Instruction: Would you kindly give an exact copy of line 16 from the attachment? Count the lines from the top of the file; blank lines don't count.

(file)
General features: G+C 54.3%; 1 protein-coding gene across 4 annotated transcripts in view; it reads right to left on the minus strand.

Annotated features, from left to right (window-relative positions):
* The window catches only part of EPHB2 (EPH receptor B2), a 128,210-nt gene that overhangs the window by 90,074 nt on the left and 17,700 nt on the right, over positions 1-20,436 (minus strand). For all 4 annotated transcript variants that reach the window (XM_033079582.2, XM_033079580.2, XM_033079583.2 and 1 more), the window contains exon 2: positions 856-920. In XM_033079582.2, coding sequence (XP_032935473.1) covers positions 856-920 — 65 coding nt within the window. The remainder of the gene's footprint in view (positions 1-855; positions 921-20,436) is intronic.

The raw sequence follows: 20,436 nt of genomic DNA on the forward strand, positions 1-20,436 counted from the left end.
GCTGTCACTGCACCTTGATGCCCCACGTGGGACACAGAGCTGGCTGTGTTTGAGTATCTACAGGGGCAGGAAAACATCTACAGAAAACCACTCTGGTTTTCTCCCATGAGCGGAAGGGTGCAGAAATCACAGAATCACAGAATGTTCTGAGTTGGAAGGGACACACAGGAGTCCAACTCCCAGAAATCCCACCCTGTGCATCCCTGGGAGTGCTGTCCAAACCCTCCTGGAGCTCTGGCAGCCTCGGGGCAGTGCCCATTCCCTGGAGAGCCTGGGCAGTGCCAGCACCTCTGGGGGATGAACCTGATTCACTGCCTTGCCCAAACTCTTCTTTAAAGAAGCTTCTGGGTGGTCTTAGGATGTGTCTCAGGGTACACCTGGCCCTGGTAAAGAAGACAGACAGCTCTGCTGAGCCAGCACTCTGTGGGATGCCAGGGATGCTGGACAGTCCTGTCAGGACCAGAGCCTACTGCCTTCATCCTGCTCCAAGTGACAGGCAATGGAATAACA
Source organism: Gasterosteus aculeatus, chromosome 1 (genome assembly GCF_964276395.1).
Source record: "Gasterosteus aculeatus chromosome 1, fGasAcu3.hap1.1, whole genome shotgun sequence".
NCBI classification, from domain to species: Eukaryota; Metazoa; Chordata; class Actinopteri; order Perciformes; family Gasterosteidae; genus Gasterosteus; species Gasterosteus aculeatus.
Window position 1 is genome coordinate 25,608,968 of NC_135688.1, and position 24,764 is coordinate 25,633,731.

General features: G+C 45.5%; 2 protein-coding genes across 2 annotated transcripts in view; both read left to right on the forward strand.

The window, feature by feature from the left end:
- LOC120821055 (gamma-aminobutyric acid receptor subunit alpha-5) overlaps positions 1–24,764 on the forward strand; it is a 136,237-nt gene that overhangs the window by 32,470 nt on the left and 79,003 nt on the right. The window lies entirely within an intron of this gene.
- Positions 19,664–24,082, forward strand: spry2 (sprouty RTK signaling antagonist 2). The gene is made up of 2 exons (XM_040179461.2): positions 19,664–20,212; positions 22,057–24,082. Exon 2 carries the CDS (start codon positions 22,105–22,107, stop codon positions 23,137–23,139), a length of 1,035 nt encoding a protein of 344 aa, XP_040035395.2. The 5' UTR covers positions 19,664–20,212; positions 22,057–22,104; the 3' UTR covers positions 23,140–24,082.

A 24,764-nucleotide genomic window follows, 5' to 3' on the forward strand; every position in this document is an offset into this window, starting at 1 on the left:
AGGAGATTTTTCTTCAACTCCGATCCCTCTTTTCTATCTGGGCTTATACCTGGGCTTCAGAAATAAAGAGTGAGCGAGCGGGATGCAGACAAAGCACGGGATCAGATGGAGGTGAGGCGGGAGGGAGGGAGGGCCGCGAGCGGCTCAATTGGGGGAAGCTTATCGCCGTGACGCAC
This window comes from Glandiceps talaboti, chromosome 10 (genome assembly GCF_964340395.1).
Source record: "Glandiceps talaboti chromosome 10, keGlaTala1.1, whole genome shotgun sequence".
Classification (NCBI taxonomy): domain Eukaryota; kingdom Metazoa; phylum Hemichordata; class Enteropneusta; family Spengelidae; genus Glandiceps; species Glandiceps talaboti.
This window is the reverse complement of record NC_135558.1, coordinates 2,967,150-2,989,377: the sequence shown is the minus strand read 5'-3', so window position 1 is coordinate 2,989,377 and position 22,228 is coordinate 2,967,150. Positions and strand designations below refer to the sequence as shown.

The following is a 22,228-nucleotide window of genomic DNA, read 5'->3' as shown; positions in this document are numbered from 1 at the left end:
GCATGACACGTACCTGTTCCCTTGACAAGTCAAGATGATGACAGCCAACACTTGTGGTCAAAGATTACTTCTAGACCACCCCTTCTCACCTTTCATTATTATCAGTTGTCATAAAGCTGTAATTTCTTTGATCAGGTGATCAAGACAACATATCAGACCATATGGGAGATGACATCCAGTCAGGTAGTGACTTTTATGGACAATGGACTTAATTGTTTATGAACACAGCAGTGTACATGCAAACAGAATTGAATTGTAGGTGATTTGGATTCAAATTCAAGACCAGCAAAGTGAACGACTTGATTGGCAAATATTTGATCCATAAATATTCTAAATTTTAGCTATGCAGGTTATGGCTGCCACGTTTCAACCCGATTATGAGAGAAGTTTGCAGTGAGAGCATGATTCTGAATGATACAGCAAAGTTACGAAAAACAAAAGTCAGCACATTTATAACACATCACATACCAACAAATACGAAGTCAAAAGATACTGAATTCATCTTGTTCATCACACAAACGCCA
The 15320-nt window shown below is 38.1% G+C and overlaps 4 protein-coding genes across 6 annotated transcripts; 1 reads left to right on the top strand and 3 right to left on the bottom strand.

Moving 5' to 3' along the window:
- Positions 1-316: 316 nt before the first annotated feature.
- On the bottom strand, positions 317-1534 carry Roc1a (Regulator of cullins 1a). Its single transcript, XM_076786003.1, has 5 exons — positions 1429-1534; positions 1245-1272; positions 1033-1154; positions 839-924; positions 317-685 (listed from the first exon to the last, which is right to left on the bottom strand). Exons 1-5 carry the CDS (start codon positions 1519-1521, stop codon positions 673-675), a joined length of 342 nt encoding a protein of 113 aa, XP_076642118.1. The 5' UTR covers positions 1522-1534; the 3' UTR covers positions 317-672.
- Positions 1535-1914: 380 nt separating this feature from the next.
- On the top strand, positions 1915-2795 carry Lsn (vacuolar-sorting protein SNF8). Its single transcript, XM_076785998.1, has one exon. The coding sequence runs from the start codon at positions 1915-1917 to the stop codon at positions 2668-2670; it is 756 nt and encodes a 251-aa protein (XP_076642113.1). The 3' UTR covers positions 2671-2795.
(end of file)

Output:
This window comes from Glandiceps talaboti, chromosome 10 (genome assembly GCF_964340395.1).